has datasets without so much background and machinery as the above.

http://www.CAUSEweb.org/resources/datasets has 232 potentially useful datasets, many with detailed suggestions for analysis; but again there are probably more things to find out than they present.

**World Bank: **/web.worldbank.org/data
Huge amounts of wonderful data for all the countries of the world (not all questions
have answers from all countries/years)

Some of the World Bank databases require paid subscriptions but many
don't. Try Data Resources box, lower right, or Quick Query. Mostly
you want to get to a Data Query engine where you can choose countries, variables
("series") and years ("time)You can download the data you've selected into excel,
massage it there, then import to SPSS. A search on "world bank statistics"
gives related searches that may not be redundant.

the **Population Reference Bureau** www.prb.org has similar data and more. The
DataFinder tab allows you to select; tables can be downloaded to Excel, you
can combine them there. To get an overview of the kinds of things, see
the PDF

http://www.prb.org/pdf09/09wpds_eng.pdf

The National Center
for Education Statistics (**NCES)** is a trove of data; Fast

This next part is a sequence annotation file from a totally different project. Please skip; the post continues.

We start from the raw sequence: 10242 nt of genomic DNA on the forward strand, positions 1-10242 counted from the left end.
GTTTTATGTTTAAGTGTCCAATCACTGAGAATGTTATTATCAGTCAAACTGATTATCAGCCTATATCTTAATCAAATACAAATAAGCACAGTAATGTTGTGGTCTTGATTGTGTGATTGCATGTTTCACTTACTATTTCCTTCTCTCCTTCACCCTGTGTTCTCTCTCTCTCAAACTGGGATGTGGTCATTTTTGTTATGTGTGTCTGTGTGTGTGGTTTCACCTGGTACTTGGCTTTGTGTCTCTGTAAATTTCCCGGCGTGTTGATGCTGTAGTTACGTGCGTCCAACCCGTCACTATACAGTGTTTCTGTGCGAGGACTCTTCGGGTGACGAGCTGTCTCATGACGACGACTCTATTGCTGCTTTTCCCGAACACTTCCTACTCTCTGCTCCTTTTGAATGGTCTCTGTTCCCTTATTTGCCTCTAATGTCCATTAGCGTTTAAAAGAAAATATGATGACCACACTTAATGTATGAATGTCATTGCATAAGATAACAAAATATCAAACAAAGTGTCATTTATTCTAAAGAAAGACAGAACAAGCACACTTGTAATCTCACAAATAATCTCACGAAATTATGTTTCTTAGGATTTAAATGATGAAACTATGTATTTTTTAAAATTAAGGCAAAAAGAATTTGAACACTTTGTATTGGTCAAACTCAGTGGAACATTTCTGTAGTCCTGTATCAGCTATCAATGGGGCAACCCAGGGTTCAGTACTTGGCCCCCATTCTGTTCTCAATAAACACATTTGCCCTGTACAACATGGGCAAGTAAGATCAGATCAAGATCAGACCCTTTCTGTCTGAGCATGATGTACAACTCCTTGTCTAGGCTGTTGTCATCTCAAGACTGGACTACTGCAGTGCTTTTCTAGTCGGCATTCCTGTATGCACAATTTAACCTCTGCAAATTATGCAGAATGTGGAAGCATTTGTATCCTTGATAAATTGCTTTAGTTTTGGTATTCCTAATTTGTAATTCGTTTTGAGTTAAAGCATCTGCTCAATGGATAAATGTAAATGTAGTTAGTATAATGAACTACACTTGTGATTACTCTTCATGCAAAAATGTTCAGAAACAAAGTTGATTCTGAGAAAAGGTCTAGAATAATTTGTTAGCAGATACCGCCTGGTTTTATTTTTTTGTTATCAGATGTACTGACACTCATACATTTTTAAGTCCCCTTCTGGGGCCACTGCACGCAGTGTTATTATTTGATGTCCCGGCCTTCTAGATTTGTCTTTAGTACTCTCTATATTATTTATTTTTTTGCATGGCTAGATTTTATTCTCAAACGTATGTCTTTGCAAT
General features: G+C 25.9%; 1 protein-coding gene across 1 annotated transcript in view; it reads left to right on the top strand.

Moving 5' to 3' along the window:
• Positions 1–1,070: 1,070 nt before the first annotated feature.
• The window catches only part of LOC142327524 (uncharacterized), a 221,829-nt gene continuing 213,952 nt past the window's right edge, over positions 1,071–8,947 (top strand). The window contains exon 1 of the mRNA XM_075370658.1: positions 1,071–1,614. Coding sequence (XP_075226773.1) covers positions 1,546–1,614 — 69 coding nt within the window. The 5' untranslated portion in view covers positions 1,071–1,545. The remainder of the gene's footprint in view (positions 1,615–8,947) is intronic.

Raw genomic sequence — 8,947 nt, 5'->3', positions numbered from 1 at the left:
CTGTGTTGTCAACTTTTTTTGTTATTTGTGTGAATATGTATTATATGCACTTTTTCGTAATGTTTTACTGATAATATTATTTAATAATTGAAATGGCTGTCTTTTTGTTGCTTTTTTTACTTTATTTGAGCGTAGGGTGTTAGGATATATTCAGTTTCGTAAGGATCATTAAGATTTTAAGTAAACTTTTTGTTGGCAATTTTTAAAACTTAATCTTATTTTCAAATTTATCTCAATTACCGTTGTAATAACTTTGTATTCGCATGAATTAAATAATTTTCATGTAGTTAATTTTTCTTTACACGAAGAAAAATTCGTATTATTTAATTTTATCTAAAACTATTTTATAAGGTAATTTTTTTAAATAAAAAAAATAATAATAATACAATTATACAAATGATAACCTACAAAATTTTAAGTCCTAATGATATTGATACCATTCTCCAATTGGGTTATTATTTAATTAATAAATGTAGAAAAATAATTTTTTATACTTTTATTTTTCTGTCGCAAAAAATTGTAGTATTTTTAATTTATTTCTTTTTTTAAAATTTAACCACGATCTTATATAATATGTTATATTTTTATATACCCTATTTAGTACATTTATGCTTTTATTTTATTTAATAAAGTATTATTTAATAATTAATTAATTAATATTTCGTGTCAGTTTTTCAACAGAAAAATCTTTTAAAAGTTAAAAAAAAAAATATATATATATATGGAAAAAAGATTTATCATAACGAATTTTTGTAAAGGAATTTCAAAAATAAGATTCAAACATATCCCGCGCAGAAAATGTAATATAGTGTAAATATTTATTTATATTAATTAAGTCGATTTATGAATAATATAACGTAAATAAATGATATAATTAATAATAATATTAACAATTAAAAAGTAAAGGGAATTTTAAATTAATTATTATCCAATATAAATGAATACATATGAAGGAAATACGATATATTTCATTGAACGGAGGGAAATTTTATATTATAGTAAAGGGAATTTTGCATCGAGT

Facts tab gives a list of some of what's there, summarized and shortened
data tables, with links to the rawer data; Tables & Figures
allows searches if you have an idea in mind; Data Tools has ways to build your
own tables, e.g. by State. Most tables seem to be downloadable either
to Excel or text (.csv--comma separated values--format)

Some other compendia of datasets, from googling "Statistical data sets", and
elsewhere

http://www.statsci.org/datasets.html

http://mathforum.org/workshops/sum96/data.collections/datalibrary/data.set6.html

http://www.umass.edu/statdata/statdata/

http://it.stlawu.edu/~rlock/maa51/data.html
“A
sampler of WWW resources for teaching statistics”—links to lots
of resources (some of which may not work anymore).

- - - - - - -

If you're interested in databases for a particular topic or issue, they
do exist--though often what you get is predigested results, and you want raw
data for the project. It may be that faculty or thesising seniors in your
field if interest can point you to relevant databases.

Sievers home | Math251-Fall11/Weblinks251.htm | 11am | 9/21/11 |